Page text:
Trifulau and their perceptions of trees, soils, and climate
The interviewed trifulau were all males, in their middle or third ages. For all of them truffle gathering is, or has been, a secondary occupation and a supplementary source of income. Their occupations were in fact quite diverse and varied from being retired, to construction workers, clerks, and industrial managers. When asked about the gender imbalance, the trifulau seemed surprised and confirmed that traditionally only men have been gatherers, even though the main expertise in using truffles in the local cuisine (mainly sliced raw on top of egg-based dishes) is a specific skill of women. A few gatherers’ wives, who were interviewed together with their husbands, also commented – not without some irony – that consuming white truffles would act as a male aphrodisiac.
Trifulau generally gather diverse species of truffles throughout the year, especially black (locally known as “sweet”, Tuber melanosporum Vittad.) and summer truffles (Tuber aestivum Vittad.), but the collection of white truffles only and the white truffle season (late autumn) are considered by all the pillar and peak of their activity. This is due to the overwhelming prestige, smell, rarity, and price of the white truffle, as well as the sense of Piedmontese identity that the white truffle is able to evoke, which cannot be compared with the gathering of other local tuber species.
A few triflulau even stated that they do not waste time with other truffles, and that they only search for white truffles during late autumn. All interviewees expressed a very close affective connection to nature and especially to the secondary forests and transitional patches covered by trees at the edge of cultivated fields, where truffles may grow. The respondents mentioned the love or passion for nature that is required to be successful in the search for truffles. Repeatedly, this attribute was referred to as something that cannot be learned and that is innate, or at least connected to growing up in the countryside. According to the respondents, a trifulau must be able to understand and interpret various natural information and processes.
Seasons and the ability to evaluate and predict weather conditions in different areas are playing a crucial role as different temperatures and climatic conditions are not only increasing or decreasing the chances of finding truffles but also influencing their quality and ultimately their price on the market. November and December for example, when temperatures are below freezing at night, are generally considered ideal months for white truffle harvesting. The better the trifulau knows his territory and its natural characteristics, the better he is able to identify suitable gathering places depending on weather and soil conditions. Many trifulau also see themselves as guardians of the ecological system surrounding them. Table 1 documents the perceptions a few trifulau have regarding the most ideal ecological conditions for the growth of white truffles.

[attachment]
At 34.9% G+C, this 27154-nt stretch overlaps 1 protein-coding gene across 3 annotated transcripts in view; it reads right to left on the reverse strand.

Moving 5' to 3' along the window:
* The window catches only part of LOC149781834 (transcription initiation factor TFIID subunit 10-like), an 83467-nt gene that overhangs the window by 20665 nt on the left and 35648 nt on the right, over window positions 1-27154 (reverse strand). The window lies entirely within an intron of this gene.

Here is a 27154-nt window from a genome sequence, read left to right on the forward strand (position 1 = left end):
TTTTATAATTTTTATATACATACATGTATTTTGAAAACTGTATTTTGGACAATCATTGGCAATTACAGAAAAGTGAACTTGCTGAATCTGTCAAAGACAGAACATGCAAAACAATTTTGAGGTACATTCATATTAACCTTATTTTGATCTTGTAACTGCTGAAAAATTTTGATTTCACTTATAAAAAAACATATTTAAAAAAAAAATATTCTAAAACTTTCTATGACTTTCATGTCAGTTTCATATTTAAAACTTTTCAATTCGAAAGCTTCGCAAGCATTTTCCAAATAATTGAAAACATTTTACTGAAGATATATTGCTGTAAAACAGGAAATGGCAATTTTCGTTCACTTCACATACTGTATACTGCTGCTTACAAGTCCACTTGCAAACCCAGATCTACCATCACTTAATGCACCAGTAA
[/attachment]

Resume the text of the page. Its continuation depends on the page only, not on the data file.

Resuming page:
What emerges from the data is a complex, sophisticated perception of the ideal environment in which white truffles may grow. Not only are there specific preferences for particular trees, but particular soil and climatic conditions are also considered and thought to be able to enhance the occurrence of truffles and the development of their hypogeus fruiting bodies. Equally remarkable, most trifulau believe in the crucial role played by the moon in the growth of white truffles, whose maximum “ripening” always takes place 2-3 days before the moon “changes” (full moon).
A few study participants even reported some experiments that they conducted by intentionally planting what are considered the most suitable trees (Table 1), in order to “promote” truffle growth, in an analogous manner to what has been done for decades for black truffles (Tuber melanosporum Vittad.), but these attempts were unsuccessful and later abandoned.
Traditional truffle search, storage, and the role of the dog
“Without the dog, the man is nothing; and without the man, the dog is nothing” (R.A., trifulau).
The role of the dog, and dog training, in the search for truffles is considered crucial for the final outcome of the search. Although pigs were mainly used to search for truffles during the last few centuries and partially until the 20th Century in Central Italy, and even today in France, the dog has represented the core of the truffle search in Piedmont for at least several decades. All trifulau share the view that a close relationship between dog and collector is the foundation of the search for truffles. This connection is described as fundamental for the performance in the field and for the end result of the search.